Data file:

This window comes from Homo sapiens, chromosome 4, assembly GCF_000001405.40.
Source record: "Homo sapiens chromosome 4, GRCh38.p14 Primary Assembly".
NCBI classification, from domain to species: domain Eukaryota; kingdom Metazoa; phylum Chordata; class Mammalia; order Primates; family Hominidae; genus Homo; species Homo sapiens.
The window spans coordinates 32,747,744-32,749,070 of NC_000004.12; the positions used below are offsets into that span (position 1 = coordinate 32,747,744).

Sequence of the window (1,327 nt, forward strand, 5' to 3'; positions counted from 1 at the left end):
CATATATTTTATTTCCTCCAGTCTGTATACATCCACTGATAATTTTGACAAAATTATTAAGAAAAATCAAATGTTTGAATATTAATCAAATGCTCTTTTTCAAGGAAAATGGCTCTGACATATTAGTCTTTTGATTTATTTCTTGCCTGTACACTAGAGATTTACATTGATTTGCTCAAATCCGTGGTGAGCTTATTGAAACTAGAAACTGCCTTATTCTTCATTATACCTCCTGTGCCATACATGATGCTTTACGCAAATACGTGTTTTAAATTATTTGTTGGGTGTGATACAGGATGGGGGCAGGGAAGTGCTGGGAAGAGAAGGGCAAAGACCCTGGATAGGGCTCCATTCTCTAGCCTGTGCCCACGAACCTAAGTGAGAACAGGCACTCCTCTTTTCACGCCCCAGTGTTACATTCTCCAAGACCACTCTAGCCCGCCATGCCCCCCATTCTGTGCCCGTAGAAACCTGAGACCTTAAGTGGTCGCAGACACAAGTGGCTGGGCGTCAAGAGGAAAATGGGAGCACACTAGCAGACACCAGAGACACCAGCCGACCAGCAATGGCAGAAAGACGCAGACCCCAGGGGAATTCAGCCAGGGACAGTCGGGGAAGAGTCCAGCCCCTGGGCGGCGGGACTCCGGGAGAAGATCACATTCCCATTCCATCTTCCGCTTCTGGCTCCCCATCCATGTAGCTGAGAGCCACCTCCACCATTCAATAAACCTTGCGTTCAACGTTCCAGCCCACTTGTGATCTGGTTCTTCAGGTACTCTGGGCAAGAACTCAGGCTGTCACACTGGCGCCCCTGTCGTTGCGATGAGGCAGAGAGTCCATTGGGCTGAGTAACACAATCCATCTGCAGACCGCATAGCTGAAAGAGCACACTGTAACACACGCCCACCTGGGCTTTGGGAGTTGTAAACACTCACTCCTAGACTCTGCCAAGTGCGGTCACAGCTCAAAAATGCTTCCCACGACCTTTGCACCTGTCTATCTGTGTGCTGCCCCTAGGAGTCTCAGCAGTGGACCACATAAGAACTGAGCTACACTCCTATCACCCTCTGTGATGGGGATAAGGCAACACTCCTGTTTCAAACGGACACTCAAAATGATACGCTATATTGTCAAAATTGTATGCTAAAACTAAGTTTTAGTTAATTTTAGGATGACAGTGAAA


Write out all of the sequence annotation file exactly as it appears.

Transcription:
This window comes from Homo sapiens, chromosome 4, assembly GCF_000001405.40.
Source record: "Homo sapiens chromosome 4, GRCh38.p14 Primary Assembly".
NCBI classification, from domain to species: domain Eukaryota; kingdom Metazoa; phylum Chordata; class Mammalia; order Primates; family Hominidae; genus Homo; species Homo sapiens.
The window spans coordinates 32,747,744-32,749,070 of NC_000004.12; the positions used below are offsets into that span (position 1 = coordinate 32,747,744).

Sequence of the window (1,327 nt, forward strand, 5' to 3'; positions counted from 1 at the left end):
CATATATTTTATTTCCTCCAGTCTGTATACATCCACTGATAATTTTGACAAAATTATTAAGAAAAATCAAATGTTTGAATATTAATCAAATGCTCTTTTTCAAGGAAAATGGCTCTGACATATTAGTCTTTTGATTTATTTCTTGCCTGTACACTAGAGATTTACATTGATTTGCTCAAATCCGTGGTGAGCTTATTGAAACTAGAAACTGCCTTATTCTTCATTATACCTCCTGTGCCATACATGATGCTTTACGCAAATACGTGTTTTAAATTATTTGTTGGGTGTGATACAGGATGGGGGCAGGGAAGTGCTGGGAAGAGAAGGGCAAAGACCCTGGATAGGGCTCCATTCTCTAGCCTGTGCCCACGAACCTAAGTGAGAACAGGCACTCCTCTTTTCACGCCCCAGTGTTACATTCTCCAAGACCACTCTAGCCCGCCATGCCCCCCATTCTGTGCCCGTAGAAACCTGAGACCTTAAGTGGTCGCAGACACAAGTGGCTGGGCGTCAAGAGGAAAATGGGAGCACACTAGCAGACACCAGAGACACCAGCCGACCAGCAATGGCAGAAAGACGCAGACCCCAGGGGAATTCAGCCAGGGACAGTCGGGGAAGAGTCCAGCCCCTGGGCGGCGGGACTCCGGGAGAAGATCACATTCCCATTCCATCTTCCGCTTCTGGCTCCCCATCCATGTAGCTGAGAGCCACCTCCACCATTCAATAAACCTTGCGTTCAACGTTCCAGCCCACTTGTGATCTGGTTCTTCAGGTACTCTGGGCAAGAACTCAGGCTGTCACACTGGCGCCCCTGTCGTTGCGATGAGGCAGAGAGTCCATTGGGCTGAGTAACACAATCCATCTGCAGACCGCATAGCTGAAAGAGCACACTGTAACACACGCCCACCTGGGCTTTGGGAGTTGTAAACACTCACTCCTAGACTCTGCCAAGTGCGGTCACAGCTCAAAAATGCTTCCCACGACCTTTGCACCTGTCTATCTGTGTGCTGCCCCTAGGAGTCTCAGCAGTGGACCACATAAGAACTGAGCTACACTCCTATCACCCTCTGTGATGGGGATAAGGCAACACTCCTGTTTCAAACGGACACTCAAAATGATACGCTATATTGTCAAAATTGTATGCTAAAACTAAGTTTTAGTTAATTTTAGGATGACAGTGAAA